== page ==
As the 200th anniversary of the declaration of war approaches, the bicentennial of the War of 1812 is beginning to attract attention across Ontario. In Toronto, Finding the Fallen: the Battle of York Rememberedopened in March at the Market Gallery and runs until 8 Sept. Don’t miss the signature events of the Commemoration Launch week (June 15 – 24, 2012). Check out speakers and topics in the War of 1812: Bicentennial Talks series. Michael Bliss moderates a debate between Stephen Clarkson and Jack Granatstein: “Would Canada Have Been Better Off if we’d Lost the War?” (Koerner Hall, June 8, 6:30 p.m.); City of Toronto Museums Chief Curator Wayne Reeves addresses “Why the War of 1812 Still Matters” at the Toronto Reference Library, Elizabeth Beeton Auditorium (June 12, 1 p.m.). And Pulitzer-Prize-winning historian Alan Taylor discusses “The Struggle for North America” with TVO’s Steve Paikin (Toronto Reference Library, Appel Salon, June 13, 7 p.m.).
See details for these events, and more, on www.toronto.ca/1812.
At Fort York, The Encampment is an interactive installation by artists Thomas & Guinevere of 200 tents, each detailing the stories and lives of civilians touched by the war. The Encampment, presented by the City of Toronto and Luminato, will be open at Fort York each evening from 8-24 June.
For the Fort York Foundation, the opening of the Fort York Visitor Centre, expected in late 1813 or early 1814, will be the most significant single legacy of the bicentennial of the War of 1812. This innovative building, designed by Patkau Architects, Inc., in partnership with Kearns Mancini Architects, Inc., has been many years in planning – -arguably almost eight decades, since Fort York first opened as a public site. It has already won a design Award of Excellence by Canadian Architect magazine.
The stunning design of the Visitor Centre will establish a new profile for Fort York National Historic Site on Fort York Boulevard, giving it prominence among cultural and architectural destinations in Toronto. Our project is, however, not just a building. It is about the revival of memory and the transformation of a nearly abandoned landscape along (under) a raised transportation corridor (the Gardiner Expressway), which isn’t going away anytime soon. This is an example of how we an live with the urban fabric and use it for a ‘higher’ (in this case, lower) purpose.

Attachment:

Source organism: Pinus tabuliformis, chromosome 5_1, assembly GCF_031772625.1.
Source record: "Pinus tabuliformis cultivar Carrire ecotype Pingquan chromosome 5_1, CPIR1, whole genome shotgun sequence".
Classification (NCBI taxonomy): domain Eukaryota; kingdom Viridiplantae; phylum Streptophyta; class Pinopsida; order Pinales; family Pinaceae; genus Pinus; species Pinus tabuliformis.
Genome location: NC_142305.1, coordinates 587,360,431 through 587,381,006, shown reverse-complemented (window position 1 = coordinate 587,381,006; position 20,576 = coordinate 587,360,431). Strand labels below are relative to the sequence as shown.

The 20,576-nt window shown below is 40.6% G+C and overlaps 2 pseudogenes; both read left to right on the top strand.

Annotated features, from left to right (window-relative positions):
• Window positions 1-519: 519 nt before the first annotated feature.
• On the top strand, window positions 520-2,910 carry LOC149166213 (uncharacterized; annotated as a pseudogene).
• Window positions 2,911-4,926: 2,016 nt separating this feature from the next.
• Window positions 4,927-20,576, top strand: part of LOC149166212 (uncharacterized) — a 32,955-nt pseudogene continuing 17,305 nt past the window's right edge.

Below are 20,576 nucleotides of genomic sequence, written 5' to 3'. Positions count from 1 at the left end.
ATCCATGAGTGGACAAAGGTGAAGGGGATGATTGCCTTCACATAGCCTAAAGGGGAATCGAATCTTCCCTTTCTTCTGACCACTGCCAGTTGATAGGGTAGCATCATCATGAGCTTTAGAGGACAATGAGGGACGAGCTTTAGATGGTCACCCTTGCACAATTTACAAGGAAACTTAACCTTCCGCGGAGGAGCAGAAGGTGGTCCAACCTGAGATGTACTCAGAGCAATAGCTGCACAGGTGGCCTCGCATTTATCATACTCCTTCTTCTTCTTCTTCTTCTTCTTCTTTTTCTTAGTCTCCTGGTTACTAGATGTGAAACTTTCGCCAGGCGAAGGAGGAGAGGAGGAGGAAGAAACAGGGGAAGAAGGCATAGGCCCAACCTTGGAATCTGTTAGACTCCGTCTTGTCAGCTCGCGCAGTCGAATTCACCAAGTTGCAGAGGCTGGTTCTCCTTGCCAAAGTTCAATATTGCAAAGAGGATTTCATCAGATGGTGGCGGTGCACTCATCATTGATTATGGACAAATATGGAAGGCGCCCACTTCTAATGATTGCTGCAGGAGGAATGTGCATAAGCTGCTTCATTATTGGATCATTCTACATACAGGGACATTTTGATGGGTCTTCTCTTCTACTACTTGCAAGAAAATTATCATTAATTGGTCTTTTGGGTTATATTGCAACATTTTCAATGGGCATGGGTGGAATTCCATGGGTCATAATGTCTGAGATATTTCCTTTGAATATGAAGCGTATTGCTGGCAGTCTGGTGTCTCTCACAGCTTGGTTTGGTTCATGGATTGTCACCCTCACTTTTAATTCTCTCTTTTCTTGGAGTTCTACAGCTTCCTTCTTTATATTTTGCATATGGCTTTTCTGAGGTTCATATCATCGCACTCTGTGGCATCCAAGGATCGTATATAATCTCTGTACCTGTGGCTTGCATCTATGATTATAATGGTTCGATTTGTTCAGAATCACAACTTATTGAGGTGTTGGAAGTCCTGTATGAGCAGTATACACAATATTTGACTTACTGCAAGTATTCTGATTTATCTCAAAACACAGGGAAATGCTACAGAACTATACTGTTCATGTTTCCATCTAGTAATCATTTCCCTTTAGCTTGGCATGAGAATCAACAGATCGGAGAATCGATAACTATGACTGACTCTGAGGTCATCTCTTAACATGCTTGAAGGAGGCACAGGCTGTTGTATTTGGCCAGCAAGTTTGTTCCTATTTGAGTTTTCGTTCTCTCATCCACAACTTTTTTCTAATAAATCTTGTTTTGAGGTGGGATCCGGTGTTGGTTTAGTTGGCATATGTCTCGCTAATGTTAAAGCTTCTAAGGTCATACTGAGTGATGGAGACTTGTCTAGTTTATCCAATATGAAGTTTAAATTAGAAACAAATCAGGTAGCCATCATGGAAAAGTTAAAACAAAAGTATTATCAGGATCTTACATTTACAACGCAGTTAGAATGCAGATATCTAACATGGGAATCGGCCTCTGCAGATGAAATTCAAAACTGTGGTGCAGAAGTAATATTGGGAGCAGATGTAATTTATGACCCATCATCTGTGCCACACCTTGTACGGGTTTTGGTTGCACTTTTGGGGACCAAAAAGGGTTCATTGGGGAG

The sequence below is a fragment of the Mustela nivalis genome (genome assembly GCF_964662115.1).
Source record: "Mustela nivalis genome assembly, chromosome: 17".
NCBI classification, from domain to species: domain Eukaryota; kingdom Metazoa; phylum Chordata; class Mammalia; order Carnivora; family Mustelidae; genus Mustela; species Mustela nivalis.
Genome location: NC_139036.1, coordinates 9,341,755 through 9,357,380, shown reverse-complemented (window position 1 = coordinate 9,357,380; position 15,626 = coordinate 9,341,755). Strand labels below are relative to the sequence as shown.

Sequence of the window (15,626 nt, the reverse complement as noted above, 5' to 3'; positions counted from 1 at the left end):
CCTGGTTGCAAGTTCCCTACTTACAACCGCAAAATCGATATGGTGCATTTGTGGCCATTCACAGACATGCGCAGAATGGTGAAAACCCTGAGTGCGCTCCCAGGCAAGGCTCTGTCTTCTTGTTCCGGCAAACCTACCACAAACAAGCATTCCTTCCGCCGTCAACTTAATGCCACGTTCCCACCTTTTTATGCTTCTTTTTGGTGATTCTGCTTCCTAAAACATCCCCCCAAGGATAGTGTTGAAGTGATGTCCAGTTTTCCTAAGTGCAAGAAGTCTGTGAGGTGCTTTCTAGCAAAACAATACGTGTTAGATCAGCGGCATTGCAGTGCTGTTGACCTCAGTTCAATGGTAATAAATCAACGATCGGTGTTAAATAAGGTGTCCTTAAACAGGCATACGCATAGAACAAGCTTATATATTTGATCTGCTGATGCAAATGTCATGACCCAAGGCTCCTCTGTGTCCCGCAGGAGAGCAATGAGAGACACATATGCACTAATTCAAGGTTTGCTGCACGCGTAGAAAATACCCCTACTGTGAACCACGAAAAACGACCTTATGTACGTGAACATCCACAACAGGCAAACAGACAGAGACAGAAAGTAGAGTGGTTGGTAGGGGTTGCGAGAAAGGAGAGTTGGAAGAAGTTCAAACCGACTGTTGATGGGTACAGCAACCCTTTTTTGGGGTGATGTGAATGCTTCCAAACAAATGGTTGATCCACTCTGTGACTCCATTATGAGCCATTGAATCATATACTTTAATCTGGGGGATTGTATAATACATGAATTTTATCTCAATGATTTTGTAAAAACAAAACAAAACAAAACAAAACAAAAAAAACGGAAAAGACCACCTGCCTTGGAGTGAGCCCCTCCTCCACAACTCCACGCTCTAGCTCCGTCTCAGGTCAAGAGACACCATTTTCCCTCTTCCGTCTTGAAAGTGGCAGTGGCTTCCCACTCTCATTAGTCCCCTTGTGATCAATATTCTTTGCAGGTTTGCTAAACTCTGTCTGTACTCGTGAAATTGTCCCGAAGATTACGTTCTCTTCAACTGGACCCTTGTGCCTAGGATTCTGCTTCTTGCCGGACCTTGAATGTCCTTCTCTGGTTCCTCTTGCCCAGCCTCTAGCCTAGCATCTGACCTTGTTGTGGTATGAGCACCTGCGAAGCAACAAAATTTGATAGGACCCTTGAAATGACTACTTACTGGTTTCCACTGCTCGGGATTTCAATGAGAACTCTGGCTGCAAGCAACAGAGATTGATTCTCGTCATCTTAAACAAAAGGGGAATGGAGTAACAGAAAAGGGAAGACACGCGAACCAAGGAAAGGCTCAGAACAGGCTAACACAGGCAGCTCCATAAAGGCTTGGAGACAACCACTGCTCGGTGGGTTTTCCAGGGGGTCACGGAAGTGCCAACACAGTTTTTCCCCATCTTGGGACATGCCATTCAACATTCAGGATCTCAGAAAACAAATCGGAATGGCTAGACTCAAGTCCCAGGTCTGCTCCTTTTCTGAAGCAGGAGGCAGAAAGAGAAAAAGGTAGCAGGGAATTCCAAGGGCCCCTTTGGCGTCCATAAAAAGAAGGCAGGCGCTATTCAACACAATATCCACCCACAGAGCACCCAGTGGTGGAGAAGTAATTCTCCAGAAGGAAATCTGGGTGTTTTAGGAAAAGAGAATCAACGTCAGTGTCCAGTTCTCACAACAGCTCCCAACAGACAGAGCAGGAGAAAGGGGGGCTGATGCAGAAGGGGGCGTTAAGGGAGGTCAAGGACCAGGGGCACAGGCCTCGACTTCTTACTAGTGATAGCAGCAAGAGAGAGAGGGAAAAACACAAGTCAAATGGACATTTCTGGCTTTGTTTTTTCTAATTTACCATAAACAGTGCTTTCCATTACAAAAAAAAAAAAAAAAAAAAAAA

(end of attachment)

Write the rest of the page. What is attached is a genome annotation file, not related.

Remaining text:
With their planned rehabilitation of landscape in front of, and around, the Visitor Centre, the Patkau/Kearns-Mancini team aims to re-establish a sense of the original shoreline of Lake Ontario. The line of the building will delineate the bluff that once overlooked Lake Ontario — forming the southern edge of the military reserve here (today’s Garrison Common). The innovative design of the Visitor Centre beautifully co-opts the ground under the high canopy of the Gardiner Expressway deck. The space below is majestic and calm — caressed by the sound of Watertable mounted on the underside of the deck and representing the former lake shallows environment at the base of the bluff. This grand space will, at the same time, serve as forecourt and entrance to the Visitor Centre and to the site beyond.
The Fort York Foundation’s work in private-sector fundraising for this project from friends and supporters, foundations and corporations, continues across Canada, the United States and beyond. Our campaign is being helped in very measureable ways through pro bono announcements printed in all editions of The Globe and Mail, our official media sponsor. And we continue to receive favourable national coverage in The Walrus magazine (and its online Shooting Gallery), as well as in local Toronto media.
We are blessed with support and good will. And so we are pushing to finish the job of raising funds during the time that public attention is focused on commemorating this war — the 2012-14 period. Please introduce us to your friends, neighbours and colleagues. Make sure they know of the extensive programming going on across the City, starting this month.
We have a once-in-a-century opportunity to strengthen understanding of the deeply rooted Canadian history we can find here in Toronto, on Lake Ontario, centred on the international Great Lakes; and to leave behind a strengthened Fort York National Historic Site – an urban legacy for future generations.